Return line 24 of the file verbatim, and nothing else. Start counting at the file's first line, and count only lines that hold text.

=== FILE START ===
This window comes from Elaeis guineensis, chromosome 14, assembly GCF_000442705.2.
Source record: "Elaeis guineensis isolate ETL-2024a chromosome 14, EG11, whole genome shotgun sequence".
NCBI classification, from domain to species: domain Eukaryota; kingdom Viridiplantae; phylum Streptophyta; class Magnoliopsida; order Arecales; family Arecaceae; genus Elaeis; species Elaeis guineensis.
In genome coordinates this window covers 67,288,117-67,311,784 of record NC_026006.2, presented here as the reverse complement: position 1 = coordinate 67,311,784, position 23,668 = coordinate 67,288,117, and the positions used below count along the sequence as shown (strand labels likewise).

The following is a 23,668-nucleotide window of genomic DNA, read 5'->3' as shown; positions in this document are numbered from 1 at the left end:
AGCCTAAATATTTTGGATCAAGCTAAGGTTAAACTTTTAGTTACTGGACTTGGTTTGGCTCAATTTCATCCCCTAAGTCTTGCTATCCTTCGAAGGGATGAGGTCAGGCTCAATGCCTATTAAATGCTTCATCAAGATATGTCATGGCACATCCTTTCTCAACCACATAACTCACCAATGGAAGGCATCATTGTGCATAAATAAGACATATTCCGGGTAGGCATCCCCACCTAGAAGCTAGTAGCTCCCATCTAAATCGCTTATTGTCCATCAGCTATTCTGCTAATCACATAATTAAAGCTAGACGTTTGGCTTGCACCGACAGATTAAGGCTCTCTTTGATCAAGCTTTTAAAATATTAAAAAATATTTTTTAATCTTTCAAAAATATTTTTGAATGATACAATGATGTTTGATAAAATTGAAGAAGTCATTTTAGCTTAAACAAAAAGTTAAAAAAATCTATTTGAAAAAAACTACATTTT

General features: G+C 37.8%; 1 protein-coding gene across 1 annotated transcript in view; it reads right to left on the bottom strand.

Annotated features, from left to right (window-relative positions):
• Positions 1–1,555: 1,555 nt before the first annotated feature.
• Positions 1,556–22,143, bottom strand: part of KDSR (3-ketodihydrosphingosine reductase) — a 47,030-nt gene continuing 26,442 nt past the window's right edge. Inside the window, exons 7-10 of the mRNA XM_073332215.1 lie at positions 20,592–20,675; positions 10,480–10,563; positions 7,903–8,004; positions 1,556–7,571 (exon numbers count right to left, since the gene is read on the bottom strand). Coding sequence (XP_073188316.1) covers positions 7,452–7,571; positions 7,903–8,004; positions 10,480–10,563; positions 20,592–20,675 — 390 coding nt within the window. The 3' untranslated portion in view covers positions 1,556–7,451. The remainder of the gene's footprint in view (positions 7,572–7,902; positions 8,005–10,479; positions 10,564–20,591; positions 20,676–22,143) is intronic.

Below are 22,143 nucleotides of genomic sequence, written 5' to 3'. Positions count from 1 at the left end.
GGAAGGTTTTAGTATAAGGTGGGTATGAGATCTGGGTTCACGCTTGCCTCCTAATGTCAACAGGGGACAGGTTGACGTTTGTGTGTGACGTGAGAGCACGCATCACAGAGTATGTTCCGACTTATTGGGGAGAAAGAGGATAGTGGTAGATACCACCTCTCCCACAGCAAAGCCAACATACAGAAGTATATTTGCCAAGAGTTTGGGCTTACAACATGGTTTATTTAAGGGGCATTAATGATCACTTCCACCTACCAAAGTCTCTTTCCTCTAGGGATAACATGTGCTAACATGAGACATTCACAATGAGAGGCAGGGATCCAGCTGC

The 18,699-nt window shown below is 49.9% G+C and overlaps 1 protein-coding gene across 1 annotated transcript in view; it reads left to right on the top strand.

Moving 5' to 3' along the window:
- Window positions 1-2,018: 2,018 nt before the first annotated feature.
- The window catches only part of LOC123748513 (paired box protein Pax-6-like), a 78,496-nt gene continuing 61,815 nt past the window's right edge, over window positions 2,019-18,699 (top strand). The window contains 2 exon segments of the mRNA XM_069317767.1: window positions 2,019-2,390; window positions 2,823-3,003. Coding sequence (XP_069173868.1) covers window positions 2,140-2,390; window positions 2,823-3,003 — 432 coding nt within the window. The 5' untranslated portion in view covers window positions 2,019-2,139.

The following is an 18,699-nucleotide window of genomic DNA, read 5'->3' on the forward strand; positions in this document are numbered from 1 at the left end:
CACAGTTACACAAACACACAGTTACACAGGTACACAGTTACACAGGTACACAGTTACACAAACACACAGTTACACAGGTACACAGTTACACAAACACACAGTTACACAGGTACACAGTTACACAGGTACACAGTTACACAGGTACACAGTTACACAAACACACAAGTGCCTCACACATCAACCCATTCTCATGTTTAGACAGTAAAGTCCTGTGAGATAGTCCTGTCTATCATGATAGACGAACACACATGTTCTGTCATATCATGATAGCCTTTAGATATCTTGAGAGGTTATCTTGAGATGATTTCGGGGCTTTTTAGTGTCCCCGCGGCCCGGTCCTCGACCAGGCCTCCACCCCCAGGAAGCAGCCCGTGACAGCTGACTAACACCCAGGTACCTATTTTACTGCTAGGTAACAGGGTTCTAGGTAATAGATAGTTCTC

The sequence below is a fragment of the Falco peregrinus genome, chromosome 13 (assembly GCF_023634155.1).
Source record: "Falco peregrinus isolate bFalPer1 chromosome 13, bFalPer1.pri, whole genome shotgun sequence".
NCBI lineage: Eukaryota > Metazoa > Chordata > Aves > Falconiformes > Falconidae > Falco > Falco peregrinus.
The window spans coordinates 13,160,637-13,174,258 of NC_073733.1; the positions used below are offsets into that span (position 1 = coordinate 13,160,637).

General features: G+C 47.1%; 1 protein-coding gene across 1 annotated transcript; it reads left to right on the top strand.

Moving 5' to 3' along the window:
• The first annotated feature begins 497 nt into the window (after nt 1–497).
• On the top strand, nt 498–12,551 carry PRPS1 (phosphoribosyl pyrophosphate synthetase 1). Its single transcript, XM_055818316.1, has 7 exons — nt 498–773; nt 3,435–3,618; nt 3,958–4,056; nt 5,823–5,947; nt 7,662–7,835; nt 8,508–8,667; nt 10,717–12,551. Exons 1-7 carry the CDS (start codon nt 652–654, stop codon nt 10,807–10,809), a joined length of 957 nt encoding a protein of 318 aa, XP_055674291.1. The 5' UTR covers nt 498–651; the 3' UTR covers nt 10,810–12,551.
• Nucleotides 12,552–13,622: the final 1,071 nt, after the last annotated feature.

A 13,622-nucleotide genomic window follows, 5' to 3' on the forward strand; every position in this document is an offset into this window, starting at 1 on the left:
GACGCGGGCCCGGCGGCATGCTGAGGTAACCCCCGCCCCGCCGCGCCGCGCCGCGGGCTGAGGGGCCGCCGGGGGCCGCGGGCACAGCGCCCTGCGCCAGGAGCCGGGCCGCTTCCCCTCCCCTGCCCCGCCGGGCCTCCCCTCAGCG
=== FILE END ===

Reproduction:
Moving 5' to 3' along the window: